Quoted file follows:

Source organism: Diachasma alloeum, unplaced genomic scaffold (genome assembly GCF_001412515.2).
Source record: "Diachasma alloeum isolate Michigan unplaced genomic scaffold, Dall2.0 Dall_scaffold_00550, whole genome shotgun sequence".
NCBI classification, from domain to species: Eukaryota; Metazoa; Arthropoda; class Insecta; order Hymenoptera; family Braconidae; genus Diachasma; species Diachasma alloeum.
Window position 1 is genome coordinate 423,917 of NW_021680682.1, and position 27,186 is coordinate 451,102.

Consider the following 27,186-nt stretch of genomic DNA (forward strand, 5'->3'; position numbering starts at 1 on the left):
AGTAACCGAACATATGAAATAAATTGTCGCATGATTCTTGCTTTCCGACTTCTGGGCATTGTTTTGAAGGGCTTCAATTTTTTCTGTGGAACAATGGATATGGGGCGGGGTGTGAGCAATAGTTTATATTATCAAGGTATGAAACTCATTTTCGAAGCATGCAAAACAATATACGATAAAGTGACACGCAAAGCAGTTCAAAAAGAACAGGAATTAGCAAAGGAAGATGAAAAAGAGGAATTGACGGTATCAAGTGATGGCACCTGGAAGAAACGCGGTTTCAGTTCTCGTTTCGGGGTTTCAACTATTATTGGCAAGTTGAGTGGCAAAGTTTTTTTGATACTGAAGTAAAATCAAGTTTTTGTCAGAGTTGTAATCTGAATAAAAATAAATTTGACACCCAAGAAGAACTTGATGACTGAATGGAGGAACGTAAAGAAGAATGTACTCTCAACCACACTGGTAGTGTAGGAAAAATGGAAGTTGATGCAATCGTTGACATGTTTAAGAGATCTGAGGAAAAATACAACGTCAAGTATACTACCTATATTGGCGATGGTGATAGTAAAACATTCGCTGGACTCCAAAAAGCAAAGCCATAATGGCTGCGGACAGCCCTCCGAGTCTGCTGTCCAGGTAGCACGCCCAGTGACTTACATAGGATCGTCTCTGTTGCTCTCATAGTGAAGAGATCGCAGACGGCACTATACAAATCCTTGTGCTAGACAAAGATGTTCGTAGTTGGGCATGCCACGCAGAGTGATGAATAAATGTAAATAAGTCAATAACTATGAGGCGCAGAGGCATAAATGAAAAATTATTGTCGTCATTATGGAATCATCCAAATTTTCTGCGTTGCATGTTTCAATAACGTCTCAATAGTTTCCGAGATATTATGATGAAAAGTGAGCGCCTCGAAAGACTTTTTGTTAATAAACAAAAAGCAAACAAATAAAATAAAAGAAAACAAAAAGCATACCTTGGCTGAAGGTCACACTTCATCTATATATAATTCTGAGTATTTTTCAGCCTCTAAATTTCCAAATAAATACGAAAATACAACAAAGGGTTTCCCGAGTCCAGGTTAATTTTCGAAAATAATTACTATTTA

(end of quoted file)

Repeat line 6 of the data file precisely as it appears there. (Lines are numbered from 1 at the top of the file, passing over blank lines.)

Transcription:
AGTAACCGAACATATGAAATAAATTGTCGCATGATTCTTGCTTTCCGACTTCTGGGCATTGTTTTGAAGGGCTTCAATTTTTTCTGTGGAACAATGGATATGGGGCGGGGTGTGAGCAATAGTTTATATTATCAAGGTATGAAACTCATTTTCGAAGCATGCAAAACAATATACGATAAAGTGACACGCAAAGCAGTTCAAAAAGAACAGGAATTAGCAAAGGAAGATGAAAAAGAGGAATTGACGGTATCAAGTGATGGCACCTGGAAGAAACGCGGTTTCAGTTCTCGTTTCGGGGTTTCAACTATTATTGGCAAGTTGAGTGGCAAAGTTTTTTTGATACTGAAGTAAAATCAAGTTTTTGTCAGAGTTGTAATCTGAATAAAAATAAATTTGACACCCAAGAAGAACTTGATGACTGAATGGAGGAACGTAAAGAAGAATGTACTCTCAACCACACTGGTAGTGTAGGAAAAATGGAAGTTGATGCAATCGTTGACATGTTTAAGAGATCTGAGGAAAAATACAACGTCAAGTATACTACCTATATTGGCGATGGTGATAGTAAAACATTCGCTGGACTCCAAAAAGCAAAGCCATAATGGCTGCGGACAGCCCTCCGAGTCTGCTGTCCAGGTAGCACGCCCAGTGACTTACATAGGATCGTCTCTGTTGCTCTCATAGTGAAGAGATCGCAGACGGCACTATACAAATCCTTGTGCTAGACAAAGATGTTCGTAGTTGGGCATGCCACGCAGAGTGATGAATAAATGTAAATAAGTCAATAACTATGAGGCGCAGAGGCATAAATGAAAAATTATTGTCGTCATTATGGAATCATCCAAATTTTCTGCGTTGCATGTTTCAATAACGTCTCAATAGTTTCCGAGATATTATGATGAAAAGTGAGCGCCTCGAAAGACTTTTTGTTAATAAACAAAAAGCAAACAAATAAAATAAAAGAAAACAAAAAGCATACCTTGGCTGAAGGTCACACTTCATCTATATATAATTCTGAGTATTTTTCAGCCTCTAAATTTCCAAATAAATACGAAAATACAACAAAGGGTTTCCCGAGTCCAGGTTAATTTTCGAAAATAATTACTATTTA